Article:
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Shira Schoenberg

Reporter, CommonWealth

About Shira Schoenberg

Shira Schoenberg is a reporter at CommonWealth magazine. Shira previously worked for more than seven years at the Springfield Republican/MassLive.com where she covered state politics and elections, covering topics as diverse as the launch of the legal marijuana industry, problems with the state's foster care system and the elections of U.S. Sen. Elizabeth Warren and Gov. Charlie Baker. Shira won the Massachusetts Bar Association's 2018 award for Excellence in Legal Journalism and has had several stories win awards from the New England Newspaper and Press Association. Shira covered the 2012 New Hampshire presidential primary for the Boston Globe. Before that, she worked for the Concord (N.H.) Monitor, where she wrote about state government, City Hall and Barack Obama's 2008 New Hampshire primary campaign. Shira holds a master's degree from Columbia University's Graduate School of Journalism.

About Shira Schoenberg

Shira Schoenberg is a reporter at CommonWealth magazine. Shira previously worked for more than seven years at the Springfield Republican/MassLive.com where she covered state politics and elections, covering topics as diverse as the launch of the legal marijuana industry, problems with the state's foster care system and the elections of U.S. Sen. Elizabeth Warren and Gov. Charlie Baker. Shira won the Massachusetts Bar Association's 2018 award for Excellence in Legal Journalism and has had several stories win awards from the New England Newspaper and Press Association. Shira covered the 2012 New Hampshire presidential primary for the Boston Globe. Before that, she worked for the Concord (N.H.) Monitor, where she wrote about state government, City Hall and Barack Obama's 2008 New Hampshire primary campaign. Shira holds a master's degree from Columbia University's Graduate School of Journalism.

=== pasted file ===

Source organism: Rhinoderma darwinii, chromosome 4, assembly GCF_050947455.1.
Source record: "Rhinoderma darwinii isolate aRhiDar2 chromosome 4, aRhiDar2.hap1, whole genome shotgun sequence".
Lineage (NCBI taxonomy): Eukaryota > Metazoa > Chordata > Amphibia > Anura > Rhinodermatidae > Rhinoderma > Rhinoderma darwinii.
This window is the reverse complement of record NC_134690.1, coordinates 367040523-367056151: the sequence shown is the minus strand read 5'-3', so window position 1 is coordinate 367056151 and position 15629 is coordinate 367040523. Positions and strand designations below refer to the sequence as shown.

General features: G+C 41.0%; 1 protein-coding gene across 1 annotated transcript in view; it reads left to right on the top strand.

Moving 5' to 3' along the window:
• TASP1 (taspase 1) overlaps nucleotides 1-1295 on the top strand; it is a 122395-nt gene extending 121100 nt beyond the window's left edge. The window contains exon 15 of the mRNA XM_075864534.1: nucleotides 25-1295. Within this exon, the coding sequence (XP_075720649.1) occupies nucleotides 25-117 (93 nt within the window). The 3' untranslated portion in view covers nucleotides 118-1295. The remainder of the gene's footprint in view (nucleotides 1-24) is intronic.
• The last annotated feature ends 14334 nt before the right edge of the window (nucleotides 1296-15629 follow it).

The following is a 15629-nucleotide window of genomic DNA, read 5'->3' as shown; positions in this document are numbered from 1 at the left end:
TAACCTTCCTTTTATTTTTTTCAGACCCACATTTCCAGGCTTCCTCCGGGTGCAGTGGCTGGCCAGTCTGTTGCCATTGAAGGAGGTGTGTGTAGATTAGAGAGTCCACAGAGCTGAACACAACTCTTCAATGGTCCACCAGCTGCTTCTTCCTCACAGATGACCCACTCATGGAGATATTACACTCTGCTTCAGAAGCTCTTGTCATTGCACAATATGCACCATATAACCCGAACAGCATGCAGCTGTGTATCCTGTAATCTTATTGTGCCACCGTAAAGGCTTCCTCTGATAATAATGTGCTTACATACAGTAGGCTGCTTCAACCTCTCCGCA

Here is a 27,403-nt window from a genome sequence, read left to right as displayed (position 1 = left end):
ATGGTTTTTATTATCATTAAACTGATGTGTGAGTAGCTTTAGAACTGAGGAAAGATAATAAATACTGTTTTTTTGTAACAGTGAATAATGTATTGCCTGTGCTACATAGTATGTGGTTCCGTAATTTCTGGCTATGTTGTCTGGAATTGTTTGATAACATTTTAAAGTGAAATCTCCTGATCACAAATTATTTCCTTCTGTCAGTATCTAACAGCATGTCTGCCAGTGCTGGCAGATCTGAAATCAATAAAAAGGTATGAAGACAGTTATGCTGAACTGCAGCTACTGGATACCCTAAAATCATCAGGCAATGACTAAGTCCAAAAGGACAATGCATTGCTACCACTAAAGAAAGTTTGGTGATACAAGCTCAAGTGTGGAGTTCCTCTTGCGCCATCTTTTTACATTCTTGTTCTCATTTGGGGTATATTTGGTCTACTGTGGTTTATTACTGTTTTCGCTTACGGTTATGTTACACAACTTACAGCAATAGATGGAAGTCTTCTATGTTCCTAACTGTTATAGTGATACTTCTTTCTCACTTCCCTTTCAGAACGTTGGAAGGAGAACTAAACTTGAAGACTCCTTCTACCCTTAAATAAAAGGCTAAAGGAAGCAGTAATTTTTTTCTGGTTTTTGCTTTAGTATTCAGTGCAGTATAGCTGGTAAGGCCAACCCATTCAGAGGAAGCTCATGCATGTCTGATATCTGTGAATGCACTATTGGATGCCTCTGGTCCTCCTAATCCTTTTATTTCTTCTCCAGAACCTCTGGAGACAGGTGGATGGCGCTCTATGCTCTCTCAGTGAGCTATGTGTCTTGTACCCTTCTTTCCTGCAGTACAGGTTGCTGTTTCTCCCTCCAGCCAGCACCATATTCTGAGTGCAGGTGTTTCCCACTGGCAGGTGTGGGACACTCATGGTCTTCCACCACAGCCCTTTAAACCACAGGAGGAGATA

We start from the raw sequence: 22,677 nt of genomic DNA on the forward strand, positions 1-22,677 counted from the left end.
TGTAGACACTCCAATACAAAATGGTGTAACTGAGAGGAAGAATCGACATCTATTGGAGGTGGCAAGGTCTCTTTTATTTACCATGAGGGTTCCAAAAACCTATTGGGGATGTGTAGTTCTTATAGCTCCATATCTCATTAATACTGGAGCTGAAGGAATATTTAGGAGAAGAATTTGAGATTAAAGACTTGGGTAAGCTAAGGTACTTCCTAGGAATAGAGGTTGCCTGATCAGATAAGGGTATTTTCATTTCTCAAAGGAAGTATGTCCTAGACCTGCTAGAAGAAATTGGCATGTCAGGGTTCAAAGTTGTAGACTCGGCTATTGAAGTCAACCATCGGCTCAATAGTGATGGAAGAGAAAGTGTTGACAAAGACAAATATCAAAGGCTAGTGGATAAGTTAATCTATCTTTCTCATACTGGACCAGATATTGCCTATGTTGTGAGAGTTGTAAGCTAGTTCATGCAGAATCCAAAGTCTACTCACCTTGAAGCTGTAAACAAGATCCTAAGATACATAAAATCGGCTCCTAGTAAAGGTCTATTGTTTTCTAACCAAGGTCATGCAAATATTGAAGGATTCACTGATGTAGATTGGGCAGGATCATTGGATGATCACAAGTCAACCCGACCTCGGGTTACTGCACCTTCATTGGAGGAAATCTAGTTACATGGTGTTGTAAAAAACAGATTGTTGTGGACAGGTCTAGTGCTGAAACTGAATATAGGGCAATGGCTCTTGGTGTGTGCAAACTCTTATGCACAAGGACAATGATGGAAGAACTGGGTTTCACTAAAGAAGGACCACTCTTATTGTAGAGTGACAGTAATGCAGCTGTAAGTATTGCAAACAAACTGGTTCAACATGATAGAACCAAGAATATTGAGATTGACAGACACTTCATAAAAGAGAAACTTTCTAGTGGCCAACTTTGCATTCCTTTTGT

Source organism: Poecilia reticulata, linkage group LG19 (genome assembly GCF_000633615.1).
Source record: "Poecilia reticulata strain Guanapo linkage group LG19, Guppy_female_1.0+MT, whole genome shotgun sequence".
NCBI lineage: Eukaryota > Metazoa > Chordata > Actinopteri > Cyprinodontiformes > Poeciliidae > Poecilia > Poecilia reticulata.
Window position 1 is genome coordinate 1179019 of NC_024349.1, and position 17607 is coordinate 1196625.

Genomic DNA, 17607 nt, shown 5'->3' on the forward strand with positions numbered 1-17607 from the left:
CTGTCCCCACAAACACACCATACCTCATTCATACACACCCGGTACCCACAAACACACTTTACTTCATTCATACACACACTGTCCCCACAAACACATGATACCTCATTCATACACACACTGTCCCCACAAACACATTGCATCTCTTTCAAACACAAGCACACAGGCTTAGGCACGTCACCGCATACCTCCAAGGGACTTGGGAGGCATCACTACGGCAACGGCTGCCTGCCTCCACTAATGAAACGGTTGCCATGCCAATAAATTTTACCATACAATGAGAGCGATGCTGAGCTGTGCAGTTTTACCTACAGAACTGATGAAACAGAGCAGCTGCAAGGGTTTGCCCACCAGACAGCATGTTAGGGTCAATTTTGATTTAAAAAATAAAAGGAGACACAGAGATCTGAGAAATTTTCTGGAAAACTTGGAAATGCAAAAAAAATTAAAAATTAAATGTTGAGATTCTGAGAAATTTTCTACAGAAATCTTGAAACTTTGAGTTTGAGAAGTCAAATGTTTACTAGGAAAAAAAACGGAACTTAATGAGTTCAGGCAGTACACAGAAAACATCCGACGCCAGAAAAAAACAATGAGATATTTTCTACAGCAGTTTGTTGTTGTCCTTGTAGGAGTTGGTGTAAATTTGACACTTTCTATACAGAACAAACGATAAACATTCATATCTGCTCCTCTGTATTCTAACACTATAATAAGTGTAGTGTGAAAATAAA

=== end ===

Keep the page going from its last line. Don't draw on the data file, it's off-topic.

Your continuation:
“It is clear that a defendant’s consent is required for a blood draw or submission to a BAC test (breathalyzer),” Haran wrote. “A defendant’s consent, however, is not required before blood drawn by hospital personnel for medical purposes, which the police subsequently submit to the crime lab, may be tested.” 

Seven district attorneys – from Hampden, Bristol, Essex, Norfolk, Middlesex, and Plymouth counties and the Northwestern District, which includes Hampshire and Franklin counties – submitted a brief siding with Early. The only district attorneys not to sign on were Cape and Islands District Attorney Michael O’Keefe, Suffolk District Attorney Rachael Rollins, and Berkshire District Attorney Andrea Harrington. 

The prosecutors say the reason for requiring consent to a blood draw is as a safety measure, to protect the defendant and the medical provider. The court does not want to provoke a physical confrontation between a person and a provider, or force someone with certain medical conditions to undergo a blood test.  “Once the blood is taken, however, the risk of injury from an involuntary blood draw is nonexistent,” the prosecutors said in their brief.